Definition Of Social Responsibility
Social Responsibility refers to individual or corporate acts meant to benefit (or at least not harm) the community. That is, carrying out personal or business practices that have a social and beneficial purpose. Let’s start by differentiating two main clusters:
- Individual: a person can try to be a little bit more responsible everyday with small or big deeds. He could recycle, for example. Otherwise, he could contribute to carbon emission-reduction by using public transportation. In summarize, the way someone can make a difference largely depends on the causes he supports.
- Corporations: nowadays stakeholders all over the world expect their favorite brands to engage in some sort of social activities.
Breaking Down Social Responsibility
Responsibility is an auto-explanatory term. Framed in a social context, nonetheless, it can branch out to different directions. From an individual standpoint, being social responsible means engaging in activities whose purpose is to bring benefits to the community. That is, reducing energy consumption at home, recycling, carpooling etc. All these small gestures express the intention to further a social and noble cause.
In a way, responsibility could also refer to how rich entrepreneurs, famous people or event politicians – whoever has influence and large capitals – respond to urgent issues and contribute to the global welfare. The way they can achieve these goals are different: from cash or in-kind donations to cause promotion and endorsement or even through the establishment of foundations. The latter can be either private or public, depending on the main financing source.
Corporate Social Responsibility
Let’s switch to a business scenario. Nowadays, corporations are expected to act more and more as good responsible citizens rather than abstract legal entities. As a matter of fact, statistics say that 84% of consumers globally say that they buy responsible products when possible [For more insights, give a look at our blog article CSR, what is the impact on consumers?].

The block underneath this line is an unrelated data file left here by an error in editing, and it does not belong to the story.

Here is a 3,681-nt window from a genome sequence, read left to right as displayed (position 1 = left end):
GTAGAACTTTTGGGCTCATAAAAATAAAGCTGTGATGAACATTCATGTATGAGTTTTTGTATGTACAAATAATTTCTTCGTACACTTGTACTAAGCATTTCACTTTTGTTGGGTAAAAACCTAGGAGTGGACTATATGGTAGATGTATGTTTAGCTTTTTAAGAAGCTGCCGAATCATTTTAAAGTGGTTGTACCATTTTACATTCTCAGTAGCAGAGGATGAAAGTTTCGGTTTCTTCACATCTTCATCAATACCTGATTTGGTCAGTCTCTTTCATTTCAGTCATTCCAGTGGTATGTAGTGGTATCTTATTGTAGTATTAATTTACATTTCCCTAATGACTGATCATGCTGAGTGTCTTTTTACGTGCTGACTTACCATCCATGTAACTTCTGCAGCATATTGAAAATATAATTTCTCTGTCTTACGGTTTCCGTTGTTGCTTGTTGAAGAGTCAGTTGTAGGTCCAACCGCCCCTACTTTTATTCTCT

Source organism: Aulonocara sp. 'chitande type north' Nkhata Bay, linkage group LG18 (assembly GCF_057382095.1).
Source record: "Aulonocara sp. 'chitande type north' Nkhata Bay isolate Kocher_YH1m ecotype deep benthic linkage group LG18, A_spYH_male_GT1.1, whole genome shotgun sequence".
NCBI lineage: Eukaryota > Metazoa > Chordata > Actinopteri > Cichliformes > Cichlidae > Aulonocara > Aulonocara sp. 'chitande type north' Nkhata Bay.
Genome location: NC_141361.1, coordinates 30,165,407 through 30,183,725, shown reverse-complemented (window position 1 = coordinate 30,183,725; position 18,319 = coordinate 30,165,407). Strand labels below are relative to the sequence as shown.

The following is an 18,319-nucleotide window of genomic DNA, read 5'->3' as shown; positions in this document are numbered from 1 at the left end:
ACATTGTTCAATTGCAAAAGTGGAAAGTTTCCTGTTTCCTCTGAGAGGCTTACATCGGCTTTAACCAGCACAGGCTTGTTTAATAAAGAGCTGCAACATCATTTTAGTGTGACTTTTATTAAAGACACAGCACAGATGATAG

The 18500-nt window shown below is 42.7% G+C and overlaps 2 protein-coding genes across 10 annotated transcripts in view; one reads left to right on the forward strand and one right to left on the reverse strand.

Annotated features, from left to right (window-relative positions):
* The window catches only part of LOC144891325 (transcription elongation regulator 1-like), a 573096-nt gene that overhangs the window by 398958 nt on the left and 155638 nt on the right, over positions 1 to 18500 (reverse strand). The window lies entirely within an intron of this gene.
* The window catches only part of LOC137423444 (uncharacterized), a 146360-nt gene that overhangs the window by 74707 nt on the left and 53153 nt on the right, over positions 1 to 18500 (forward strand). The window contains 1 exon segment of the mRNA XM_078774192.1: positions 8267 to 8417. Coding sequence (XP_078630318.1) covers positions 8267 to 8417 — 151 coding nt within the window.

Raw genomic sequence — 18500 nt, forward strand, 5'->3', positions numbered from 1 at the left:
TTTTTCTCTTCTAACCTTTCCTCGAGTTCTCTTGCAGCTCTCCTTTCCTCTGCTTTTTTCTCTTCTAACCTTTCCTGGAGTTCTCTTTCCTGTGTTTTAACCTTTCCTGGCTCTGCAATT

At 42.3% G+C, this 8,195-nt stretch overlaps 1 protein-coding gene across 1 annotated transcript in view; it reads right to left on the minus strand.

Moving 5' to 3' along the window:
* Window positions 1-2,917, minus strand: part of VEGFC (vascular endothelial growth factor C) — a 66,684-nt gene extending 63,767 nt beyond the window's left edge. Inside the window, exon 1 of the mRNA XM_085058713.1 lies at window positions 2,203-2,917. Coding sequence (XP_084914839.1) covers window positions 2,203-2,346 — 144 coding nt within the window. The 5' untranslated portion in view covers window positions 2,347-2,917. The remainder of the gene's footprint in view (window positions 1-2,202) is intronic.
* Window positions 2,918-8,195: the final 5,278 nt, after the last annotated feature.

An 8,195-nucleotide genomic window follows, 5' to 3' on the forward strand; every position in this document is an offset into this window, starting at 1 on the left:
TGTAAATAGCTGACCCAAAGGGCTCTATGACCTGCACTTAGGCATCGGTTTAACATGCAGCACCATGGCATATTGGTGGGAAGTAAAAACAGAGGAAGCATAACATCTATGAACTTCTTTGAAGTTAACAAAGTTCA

What does that mean? First, that the next main consumer group (millennials) value those brand that engage in social and charitable initiatives. Second, that CSR , besides the positive and beneficial impact, represents a powerful profit-driver and point of differentiation. Companies that display a genuine interest for social causes and advocate for them, in fact, can look at a sustainable and brighter future.
Furthermore, more and more companies are incorporating CSR into successful and purpose-driven business models. Take TOMS, for example, global shoe designer and retailer. They came up with the “One-for-One” idea, that is, for every pair of shoe they sell they would give one to a child in need. Over the years they enrich and extend this concept to other areas of interest. This example takes the name of cause-related marketing, which consists of furthering and advocating a cause through the pursuing of a company’s very core business.
Other kinds of CSR activities are:
- Corporate Social Marketing
- Cause promotion
- Corporate Philanthropy
- Corporate volunteering
- Social responsible business practices
Benefits of CSR
- Social impact: helping social projects achieve their mission by donation or proactive participation can boost their impact.
- Brand image: standing out as a noble and committed corporate citizen can improve your reputation.
- Customer loyalty: people love brands who are involved in social activities and they are more inclined to buy from them in the future.
- Differentiation: living in a period where the competition is tight almost in every market, gaining the reputation of a kind and caring corporation can help you differentiate.